Tift County mother, daughter returning from Egypt - WALB.com, Albany News, Weather, Sports

Tift County mother, daughter returning from Egypt

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By Cade Fowler - bio | email

ALBANY, GA (WALB) – The pictures posted on Carmen Savelli's Facebook page aren't what you would expect to see from a senior trip. Instead of the pyramids and majestic desert landscapes - it's snapshots of chaos - burning buildings, army tanks, and scores of political protestors in the streets of Cairo.

The Tift Area Academy student along with her aunt, grandmother, and mother arrived Friday in Egypt. Little did they know the country was on the verge of violent, mass demonstrations.

"We went over to see the pyramids, the Great Sphinx, and all the things that Egypt's famous for. Unfortunately we got there as the revolutions started," said Sherri Savelli.

She spoke by phone Tuesday afternoon from the airport in Frankfurt, Germany. She arrived there earlier in the day after finally catching a flight out of Cairo International Airport.

Over the weekend she and her loved ones were locked in a 15th floor room of a hotel in downtown Cairo. They watched in horror and amazement as the city they were visiting became the site of the largest political protests in Egyptian history.

"Every night we went to bed to the sounds of gunshots, and helicopters, fighter jets. We were so close to the fires, the ash from the burning buildings looked like confetti falling from the sky. We would wake up to people yelling and chanting and screaming and more burning buildings," said Savelli.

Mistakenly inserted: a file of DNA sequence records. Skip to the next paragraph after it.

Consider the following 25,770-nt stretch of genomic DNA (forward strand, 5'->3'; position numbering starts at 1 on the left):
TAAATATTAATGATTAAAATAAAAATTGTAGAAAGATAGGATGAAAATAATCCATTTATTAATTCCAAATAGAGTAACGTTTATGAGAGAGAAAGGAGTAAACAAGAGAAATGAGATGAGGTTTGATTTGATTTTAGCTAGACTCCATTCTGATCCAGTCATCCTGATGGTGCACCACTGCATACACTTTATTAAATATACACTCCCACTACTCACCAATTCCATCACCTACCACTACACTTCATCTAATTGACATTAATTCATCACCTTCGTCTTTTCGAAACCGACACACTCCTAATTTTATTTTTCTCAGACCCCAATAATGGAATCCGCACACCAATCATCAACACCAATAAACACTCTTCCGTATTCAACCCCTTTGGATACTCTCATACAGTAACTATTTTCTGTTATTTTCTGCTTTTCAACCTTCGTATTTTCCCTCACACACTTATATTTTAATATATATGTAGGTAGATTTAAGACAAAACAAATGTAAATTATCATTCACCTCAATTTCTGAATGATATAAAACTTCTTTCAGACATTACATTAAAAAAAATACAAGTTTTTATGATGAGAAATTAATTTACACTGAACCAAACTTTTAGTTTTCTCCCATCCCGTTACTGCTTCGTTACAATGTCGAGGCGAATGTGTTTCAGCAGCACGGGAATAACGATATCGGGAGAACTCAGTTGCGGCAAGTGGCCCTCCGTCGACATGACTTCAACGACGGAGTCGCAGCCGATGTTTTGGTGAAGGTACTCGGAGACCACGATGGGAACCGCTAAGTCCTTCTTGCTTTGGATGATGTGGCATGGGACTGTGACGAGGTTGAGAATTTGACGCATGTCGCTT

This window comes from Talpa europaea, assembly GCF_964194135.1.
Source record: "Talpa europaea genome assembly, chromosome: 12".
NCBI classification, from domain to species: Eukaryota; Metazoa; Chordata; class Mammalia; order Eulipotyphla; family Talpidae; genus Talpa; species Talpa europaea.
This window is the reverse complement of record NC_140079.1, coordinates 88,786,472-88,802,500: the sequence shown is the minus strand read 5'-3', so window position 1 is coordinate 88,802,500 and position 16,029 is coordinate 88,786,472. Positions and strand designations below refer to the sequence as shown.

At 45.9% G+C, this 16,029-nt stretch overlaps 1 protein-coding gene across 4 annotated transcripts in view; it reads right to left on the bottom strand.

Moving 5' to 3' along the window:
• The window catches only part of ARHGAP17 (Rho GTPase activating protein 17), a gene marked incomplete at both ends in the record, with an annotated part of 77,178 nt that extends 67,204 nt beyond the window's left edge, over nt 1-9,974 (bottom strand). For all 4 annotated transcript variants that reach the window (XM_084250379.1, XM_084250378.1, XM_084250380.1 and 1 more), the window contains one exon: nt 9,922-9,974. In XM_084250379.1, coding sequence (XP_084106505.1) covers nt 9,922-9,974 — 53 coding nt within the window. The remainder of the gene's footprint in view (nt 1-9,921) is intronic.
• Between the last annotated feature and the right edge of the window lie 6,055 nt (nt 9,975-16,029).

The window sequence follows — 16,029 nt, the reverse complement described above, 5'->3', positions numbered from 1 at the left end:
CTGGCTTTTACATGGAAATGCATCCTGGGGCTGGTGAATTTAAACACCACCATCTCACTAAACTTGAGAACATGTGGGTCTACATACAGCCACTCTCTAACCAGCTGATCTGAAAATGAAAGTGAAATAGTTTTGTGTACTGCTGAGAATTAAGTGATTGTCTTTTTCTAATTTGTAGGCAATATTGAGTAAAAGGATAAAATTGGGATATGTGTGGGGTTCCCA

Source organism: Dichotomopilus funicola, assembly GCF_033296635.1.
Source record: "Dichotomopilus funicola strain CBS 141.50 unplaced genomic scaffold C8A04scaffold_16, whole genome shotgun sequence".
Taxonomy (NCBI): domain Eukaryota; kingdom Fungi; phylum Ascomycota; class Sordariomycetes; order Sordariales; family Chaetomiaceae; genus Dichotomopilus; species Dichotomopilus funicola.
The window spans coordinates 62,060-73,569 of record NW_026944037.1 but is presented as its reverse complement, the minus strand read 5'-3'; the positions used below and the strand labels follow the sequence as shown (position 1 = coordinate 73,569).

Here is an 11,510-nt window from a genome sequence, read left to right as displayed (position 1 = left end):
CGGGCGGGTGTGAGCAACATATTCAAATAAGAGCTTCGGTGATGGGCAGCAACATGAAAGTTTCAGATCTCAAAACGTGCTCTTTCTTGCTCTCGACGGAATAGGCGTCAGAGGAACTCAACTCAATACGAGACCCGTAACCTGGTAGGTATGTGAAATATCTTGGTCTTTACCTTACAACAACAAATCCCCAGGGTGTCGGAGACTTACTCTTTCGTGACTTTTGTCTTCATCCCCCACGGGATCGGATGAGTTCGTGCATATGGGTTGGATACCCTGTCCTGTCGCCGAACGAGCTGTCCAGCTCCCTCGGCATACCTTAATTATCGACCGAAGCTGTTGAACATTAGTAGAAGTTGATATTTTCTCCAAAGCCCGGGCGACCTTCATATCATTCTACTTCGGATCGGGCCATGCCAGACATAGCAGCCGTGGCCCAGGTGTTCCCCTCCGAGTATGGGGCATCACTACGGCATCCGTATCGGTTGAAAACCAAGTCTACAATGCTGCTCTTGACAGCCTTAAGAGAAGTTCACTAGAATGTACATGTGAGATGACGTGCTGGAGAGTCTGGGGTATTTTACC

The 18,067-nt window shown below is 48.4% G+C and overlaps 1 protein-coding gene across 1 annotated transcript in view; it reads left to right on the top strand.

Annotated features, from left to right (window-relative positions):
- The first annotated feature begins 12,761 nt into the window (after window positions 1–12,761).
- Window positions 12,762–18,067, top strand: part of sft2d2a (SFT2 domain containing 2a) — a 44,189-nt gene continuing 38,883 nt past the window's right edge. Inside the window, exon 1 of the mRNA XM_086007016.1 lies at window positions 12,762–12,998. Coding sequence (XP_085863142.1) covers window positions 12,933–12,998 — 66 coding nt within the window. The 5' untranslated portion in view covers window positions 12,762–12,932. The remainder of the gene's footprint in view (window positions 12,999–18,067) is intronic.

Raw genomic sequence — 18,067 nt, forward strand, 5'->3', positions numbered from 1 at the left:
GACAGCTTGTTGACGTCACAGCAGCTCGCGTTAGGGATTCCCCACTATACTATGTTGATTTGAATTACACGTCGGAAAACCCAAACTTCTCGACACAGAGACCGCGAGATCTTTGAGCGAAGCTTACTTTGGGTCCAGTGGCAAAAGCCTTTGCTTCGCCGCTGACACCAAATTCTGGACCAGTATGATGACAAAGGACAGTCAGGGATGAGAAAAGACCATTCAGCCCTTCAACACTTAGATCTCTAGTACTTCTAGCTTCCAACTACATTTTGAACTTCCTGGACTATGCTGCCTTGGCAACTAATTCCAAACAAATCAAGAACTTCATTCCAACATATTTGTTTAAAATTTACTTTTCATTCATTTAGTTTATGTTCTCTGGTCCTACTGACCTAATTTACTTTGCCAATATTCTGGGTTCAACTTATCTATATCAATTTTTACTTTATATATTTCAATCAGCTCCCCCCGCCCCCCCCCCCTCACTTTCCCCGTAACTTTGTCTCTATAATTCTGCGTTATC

The family made it to the airport Sunday in Cairo where they witnessed more chaos. The terminal was filled with people frantically trying to catch the next flight out. 

"We saw people fighting and hitting. They were knocking over old people and people passing out and screaming. Women were passing their babies, little tiny babies, over the mass crowds to get their babies out. This was at the airport, it was so incredible," said Savelli.

But more Sunday they were met with more frustration. They were unable to get a flight home. Instead, they had to take a taxi back to their hotel in a city that was under curfew.

Savelli said they encountered a number of road blocks where armed civilians with guns, knives, and clubs manned the streets.

"To be afraid for my life, you always had to wonder if we were going to make it back," she said.

As the demonstrations grew in size, the Savelli's and Sherri's mother and sister from Washington state, could only watch as the protests unfolded outside.

Despite the country cutting off Internet and phone, Savelli was able to stay in touch with her husband and daughter in south Georgia. But it wasn't until Tuesday morning when they would finally board their flight.

"When the plane took off, everyone cheered. When we landed in Frankfurt, we cheered again. It was wonderful to be out of there," she said.

It's a trip they'll never forget, but one the Savelli's have reservations about taking again.

Sherri Savelli says her family is thankful for the prayers and concern from people while they were stuck in Egypt.

Savelli expects to arrive home in Georgia Wednesday afternoon.

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